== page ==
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305. A straight line, parallel to a tangent, meeting the diameter in one extremity, and the curve in the other, is called an ordinate to that diameter.
306. The distance between the centre and an ordinate is called the abscissa.
In the diagram here annexed, the straight line Aa, drawn through the centre, C, is a diameter; and, if AT is a tangent at A, then Bb, parallel to AT, passing through the centre C, is the conjugate diameter ; PM parallel to AT, is the ordinate to Aa, and CP is the abscissa.
307. The square of the transverse axis is to the square of the conjugate axis as the rectangle of the two distances from the ordinate to the vertex of each curve.
CA? : CB? :: PA x Pa : PM. For *-aixto)
(x-a) (x+a) Therefore a’ : 62 :: (x - a) (x +a) : yo.
308. COROLLARY 1.-Hence every pair of opposite hyperbolas has two focii at an equal distance from the centre; because yo = (a – xo): and, since the origin of the abscissa commences at the centre, therefore the ordinate y must be the same at the same distance on each side of the centre.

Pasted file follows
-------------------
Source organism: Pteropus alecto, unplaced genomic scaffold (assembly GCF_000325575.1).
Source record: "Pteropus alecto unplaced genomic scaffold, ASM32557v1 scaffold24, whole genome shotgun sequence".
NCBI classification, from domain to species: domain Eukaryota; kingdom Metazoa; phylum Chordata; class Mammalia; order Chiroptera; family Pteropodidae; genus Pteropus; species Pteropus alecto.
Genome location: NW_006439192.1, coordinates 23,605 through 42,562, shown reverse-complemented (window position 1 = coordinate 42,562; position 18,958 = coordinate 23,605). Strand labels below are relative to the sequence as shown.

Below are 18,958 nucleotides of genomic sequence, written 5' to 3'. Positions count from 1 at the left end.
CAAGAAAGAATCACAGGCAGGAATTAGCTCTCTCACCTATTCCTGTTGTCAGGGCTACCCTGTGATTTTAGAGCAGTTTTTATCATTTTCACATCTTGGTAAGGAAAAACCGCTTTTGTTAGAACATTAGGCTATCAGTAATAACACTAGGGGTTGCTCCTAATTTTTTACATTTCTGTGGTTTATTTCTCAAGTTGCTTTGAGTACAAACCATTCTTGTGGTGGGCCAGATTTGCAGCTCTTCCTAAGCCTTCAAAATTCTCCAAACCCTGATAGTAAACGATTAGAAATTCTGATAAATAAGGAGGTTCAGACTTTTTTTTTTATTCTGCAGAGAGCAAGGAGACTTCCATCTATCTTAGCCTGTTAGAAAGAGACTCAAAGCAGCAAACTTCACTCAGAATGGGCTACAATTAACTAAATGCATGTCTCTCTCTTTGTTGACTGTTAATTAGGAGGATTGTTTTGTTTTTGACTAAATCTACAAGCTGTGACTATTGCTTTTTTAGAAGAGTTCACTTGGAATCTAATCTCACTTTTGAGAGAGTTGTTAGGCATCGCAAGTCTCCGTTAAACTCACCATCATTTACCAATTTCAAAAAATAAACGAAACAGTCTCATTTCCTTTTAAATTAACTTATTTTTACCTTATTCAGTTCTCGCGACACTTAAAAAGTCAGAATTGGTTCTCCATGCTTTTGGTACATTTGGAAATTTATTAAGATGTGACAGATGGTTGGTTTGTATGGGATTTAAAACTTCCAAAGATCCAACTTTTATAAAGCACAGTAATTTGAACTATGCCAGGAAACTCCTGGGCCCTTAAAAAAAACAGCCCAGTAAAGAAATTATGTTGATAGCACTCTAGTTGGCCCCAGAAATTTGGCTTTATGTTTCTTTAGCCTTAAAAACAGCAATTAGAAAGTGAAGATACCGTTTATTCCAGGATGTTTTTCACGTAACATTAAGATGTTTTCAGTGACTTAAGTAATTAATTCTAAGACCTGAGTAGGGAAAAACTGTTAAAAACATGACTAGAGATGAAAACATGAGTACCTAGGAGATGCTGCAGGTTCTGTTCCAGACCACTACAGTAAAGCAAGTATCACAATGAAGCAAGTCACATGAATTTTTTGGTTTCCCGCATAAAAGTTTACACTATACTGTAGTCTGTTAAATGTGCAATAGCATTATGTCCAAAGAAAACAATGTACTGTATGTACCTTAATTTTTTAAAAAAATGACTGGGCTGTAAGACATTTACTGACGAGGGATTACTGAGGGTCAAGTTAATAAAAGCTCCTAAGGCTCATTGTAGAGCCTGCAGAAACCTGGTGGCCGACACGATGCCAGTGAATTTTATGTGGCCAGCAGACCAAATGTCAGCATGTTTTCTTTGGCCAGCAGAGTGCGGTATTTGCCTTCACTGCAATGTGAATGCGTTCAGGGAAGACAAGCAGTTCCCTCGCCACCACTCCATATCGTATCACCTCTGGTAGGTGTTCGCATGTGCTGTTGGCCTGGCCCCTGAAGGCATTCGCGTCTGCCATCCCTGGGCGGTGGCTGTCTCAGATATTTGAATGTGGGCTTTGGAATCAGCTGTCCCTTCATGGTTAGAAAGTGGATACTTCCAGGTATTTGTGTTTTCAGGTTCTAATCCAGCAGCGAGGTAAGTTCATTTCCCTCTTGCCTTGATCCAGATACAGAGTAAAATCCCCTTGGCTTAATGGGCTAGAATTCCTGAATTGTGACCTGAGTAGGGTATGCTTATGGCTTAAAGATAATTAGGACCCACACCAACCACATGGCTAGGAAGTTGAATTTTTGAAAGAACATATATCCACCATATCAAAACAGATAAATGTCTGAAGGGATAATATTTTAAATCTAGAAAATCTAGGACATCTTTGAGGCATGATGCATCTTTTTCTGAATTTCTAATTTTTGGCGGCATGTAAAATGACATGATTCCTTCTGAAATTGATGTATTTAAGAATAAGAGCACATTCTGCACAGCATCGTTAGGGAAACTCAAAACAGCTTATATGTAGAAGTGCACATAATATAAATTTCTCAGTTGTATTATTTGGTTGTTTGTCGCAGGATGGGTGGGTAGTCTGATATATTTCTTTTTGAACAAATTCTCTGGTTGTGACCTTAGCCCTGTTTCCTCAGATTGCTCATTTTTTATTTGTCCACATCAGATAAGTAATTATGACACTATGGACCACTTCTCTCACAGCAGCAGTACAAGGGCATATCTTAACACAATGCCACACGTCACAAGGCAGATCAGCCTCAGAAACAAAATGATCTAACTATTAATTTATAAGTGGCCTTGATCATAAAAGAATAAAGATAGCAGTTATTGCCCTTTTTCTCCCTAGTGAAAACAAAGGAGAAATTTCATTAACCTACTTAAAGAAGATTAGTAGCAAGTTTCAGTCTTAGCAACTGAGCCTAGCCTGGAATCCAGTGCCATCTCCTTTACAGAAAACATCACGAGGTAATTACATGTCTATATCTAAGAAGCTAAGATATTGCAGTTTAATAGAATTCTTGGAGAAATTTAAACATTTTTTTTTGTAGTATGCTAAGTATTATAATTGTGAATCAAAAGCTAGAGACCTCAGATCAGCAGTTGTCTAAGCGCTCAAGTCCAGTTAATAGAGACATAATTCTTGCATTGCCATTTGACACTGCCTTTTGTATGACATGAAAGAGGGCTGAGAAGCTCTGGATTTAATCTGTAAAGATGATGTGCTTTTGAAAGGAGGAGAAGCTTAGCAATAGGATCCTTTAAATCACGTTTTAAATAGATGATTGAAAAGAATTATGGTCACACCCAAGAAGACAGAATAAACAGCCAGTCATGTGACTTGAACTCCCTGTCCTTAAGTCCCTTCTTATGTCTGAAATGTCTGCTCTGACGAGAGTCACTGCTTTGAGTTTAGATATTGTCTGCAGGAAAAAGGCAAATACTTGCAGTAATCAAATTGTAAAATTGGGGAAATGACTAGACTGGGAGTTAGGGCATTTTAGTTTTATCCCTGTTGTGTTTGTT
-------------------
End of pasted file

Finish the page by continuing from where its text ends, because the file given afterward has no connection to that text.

309. COROLLARY 2.--Hence the tangent at the vertex of either curve is parallel to the ordinates, and, consequently, perpendicular to the transverse axis.
310. The square of the conjugate axis is to the square of the transverse axis, as the sum of the squares of the semi-conjugate axis; and that of the ordinate is to the square of the abscissa as CB’ : CA' :: CB*+PM’: CP?.
For, (theorem 2,) aʻyo = box — a'b'; and, therefore, by transposition, a’(y+)=b*x*, consequently, 6° : a :: 4° +6°: x. (See figure, theorem 2.)
311. The square of the distance of the focus from the centre is equal to the sum of the squares of the two axes.
CF=AC? + BC
Then, by the equation of the co-ordinates, a’y*=6(** – a”).
312. COROLLARY 1.—The two semi-axes, and the distance of a focus from the centre, are the sides of a right-angled triangle, ACB, and the hypothenuse, AB, is equal to the distance of the focus from the centre.
313. COROLLARY 2.—The conjugate axis, CB, is a mean proportional between AF and Fa, or fa, fa, the distances between either focus and the two vertices; for b? = =—a' =(-a)(8+a).